Johan Santana (SP, NYM) - The two-time Cy Young award winner’s career is obviously winding down. Yes, the thirty-four year old pitched a no-hitter last season-- the first in Mets history-- but he was limited to just 21 starts overall, half of which were a disaster. The strikeouts were still there (111 in 117 IP), but the W (6), ERA (4.85) and WHIP (1.33) were not. Santana finished last season on the DL, and while he was expected to be ready for the start of Spring Training, there’s a chance he may open the year where he ended it last. Given Santana’s age and recurring shoulder problems, I’m avoiding him in all leagues. He’s being drafted as a fifth or sixth starting pitcher, but I’m not even wasting the roster spot on him. AVOID.
Mark Teixeira (1B, NYY) - Coming off a down year where his numbers suffered due to a respiratory illness and calf injury, Tex’s stock has fallen dramatically since straining his right wrist during warmups for Team USA just over a week ago. Teixeira will be sidelined 8-10 weeks and will miss at least the first month of the season. Even if he does return on schedule (sometime in May), you should temper your expectations for the thirty-two year old slugger. Normally a lock for 30+ HR and 100+ RBI, I would be surprised if Teixeira eclipses 20 and 70 respectively. A) You have to assume that Teixeira’s power will be affected. B) Injuries like Teixeira’s often linger, and in some cases can derail a player’s career (see: Mark DeRosa). RotoBaller ranks Teixeira at the top of the fifth tier of first basemen (#19), but you draft Mark Teixeira at your own risk. If you do take a gamble on him, make sure you do it late in your draft.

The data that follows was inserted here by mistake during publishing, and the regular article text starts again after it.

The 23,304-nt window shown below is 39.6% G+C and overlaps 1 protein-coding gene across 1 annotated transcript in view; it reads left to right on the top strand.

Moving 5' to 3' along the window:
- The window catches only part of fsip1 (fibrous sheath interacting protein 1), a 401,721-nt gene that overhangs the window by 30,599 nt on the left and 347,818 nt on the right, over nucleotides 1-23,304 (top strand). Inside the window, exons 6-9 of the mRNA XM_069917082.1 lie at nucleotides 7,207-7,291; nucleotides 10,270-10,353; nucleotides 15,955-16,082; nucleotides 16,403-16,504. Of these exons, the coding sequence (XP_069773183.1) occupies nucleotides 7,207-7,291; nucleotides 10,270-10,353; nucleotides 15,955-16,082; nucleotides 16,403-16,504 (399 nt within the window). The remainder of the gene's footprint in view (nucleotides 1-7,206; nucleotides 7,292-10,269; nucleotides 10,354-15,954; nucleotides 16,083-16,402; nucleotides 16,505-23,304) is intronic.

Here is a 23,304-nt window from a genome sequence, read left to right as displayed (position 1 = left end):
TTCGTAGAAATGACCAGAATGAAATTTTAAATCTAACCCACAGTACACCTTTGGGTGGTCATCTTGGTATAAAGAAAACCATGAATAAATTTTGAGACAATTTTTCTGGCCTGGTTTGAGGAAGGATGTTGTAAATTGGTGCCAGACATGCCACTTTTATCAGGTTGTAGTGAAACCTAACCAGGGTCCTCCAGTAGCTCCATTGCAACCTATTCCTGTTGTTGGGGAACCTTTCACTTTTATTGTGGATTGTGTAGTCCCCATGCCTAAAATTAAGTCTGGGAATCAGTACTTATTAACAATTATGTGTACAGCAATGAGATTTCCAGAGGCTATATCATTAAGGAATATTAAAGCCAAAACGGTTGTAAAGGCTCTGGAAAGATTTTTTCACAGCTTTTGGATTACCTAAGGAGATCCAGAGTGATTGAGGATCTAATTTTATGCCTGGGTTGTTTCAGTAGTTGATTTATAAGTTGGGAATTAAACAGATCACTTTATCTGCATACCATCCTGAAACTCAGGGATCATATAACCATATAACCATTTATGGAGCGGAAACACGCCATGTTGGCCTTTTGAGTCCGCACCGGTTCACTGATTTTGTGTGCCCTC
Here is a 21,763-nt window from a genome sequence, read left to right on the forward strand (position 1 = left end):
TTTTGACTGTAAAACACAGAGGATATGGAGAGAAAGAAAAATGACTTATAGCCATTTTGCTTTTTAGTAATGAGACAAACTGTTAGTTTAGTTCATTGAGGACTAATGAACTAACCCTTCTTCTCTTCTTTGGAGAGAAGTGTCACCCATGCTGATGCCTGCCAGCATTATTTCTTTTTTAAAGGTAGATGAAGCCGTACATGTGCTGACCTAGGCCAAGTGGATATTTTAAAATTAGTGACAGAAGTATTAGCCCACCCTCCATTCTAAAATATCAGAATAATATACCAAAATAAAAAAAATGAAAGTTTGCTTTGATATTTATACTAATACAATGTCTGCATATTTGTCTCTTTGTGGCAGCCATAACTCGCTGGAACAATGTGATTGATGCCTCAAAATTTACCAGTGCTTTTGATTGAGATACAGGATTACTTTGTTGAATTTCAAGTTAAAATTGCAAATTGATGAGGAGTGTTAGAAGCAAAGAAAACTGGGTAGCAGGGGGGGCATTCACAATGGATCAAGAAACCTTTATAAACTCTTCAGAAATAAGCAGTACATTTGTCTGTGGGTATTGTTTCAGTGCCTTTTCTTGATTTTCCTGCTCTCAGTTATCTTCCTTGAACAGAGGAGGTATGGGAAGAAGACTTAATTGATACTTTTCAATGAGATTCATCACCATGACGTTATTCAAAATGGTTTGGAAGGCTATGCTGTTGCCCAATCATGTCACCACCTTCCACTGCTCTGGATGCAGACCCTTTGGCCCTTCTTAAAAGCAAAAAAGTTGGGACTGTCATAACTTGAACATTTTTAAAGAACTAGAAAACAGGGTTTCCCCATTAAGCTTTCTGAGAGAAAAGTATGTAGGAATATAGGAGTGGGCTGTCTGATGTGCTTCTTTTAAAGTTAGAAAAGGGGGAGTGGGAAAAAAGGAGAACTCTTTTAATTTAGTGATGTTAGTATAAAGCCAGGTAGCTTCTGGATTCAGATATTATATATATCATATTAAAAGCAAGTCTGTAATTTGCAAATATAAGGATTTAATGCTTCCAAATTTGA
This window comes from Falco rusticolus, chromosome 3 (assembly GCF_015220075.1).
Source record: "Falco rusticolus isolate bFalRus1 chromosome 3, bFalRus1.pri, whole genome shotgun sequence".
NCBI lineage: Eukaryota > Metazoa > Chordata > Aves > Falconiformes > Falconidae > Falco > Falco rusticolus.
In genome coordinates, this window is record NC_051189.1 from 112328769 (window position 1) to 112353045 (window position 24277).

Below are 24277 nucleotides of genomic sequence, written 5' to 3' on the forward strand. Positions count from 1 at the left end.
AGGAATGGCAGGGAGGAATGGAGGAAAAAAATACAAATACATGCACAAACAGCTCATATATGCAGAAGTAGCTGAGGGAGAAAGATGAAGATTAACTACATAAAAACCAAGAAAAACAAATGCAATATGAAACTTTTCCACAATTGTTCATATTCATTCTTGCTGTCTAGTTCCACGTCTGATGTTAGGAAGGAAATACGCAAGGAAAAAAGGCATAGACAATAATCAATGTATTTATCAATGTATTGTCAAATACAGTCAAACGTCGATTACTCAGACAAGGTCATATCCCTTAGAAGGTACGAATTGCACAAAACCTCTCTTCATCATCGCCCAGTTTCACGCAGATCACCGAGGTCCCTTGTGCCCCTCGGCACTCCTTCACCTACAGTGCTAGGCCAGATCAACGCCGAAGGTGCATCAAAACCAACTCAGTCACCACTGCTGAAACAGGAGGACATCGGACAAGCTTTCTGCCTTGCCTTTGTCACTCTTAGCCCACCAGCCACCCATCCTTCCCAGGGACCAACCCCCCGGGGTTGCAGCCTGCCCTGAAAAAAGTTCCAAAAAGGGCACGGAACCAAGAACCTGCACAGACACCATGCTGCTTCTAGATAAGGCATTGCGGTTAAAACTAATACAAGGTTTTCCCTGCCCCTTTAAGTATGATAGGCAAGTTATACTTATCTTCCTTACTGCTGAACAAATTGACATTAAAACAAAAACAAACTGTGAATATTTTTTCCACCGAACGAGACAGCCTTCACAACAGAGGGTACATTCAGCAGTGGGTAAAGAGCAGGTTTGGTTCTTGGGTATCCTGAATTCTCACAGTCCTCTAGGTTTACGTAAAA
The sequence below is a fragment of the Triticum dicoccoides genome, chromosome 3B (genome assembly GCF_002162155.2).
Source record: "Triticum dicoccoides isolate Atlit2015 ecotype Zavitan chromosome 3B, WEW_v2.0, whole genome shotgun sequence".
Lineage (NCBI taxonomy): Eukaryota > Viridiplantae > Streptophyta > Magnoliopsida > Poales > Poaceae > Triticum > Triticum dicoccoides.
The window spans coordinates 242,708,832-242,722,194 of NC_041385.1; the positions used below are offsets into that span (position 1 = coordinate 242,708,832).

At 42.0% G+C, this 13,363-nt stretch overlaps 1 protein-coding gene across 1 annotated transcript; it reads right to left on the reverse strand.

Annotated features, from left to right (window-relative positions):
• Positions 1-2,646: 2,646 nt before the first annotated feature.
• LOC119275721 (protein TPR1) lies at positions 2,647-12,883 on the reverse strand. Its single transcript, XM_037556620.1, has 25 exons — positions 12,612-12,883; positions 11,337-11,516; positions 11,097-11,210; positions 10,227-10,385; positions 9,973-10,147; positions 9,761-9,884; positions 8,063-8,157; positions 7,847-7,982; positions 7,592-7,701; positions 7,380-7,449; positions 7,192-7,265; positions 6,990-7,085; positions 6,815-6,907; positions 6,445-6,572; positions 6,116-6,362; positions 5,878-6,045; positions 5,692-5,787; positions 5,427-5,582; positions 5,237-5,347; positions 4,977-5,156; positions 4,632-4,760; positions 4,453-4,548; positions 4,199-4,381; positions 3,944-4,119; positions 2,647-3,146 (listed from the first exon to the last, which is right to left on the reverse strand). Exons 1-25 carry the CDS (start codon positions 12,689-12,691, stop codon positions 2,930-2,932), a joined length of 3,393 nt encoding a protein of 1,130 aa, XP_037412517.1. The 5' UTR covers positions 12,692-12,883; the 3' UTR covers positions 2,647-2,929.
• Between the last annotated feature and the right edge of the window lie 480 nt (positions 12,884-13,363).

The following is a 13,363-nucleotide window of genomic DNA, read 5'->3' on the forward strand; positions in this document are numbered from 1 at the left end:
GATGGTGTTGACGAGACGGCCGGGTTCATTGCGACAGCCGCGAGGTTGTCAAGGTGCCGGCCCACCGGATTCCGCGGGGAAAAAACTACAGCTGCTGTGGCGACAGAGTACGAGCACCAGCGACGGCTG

In the meantime, check out RotoBaller.com for all of your fantasy baseball needs. You can also follow me on Twitter, @RyanRufe.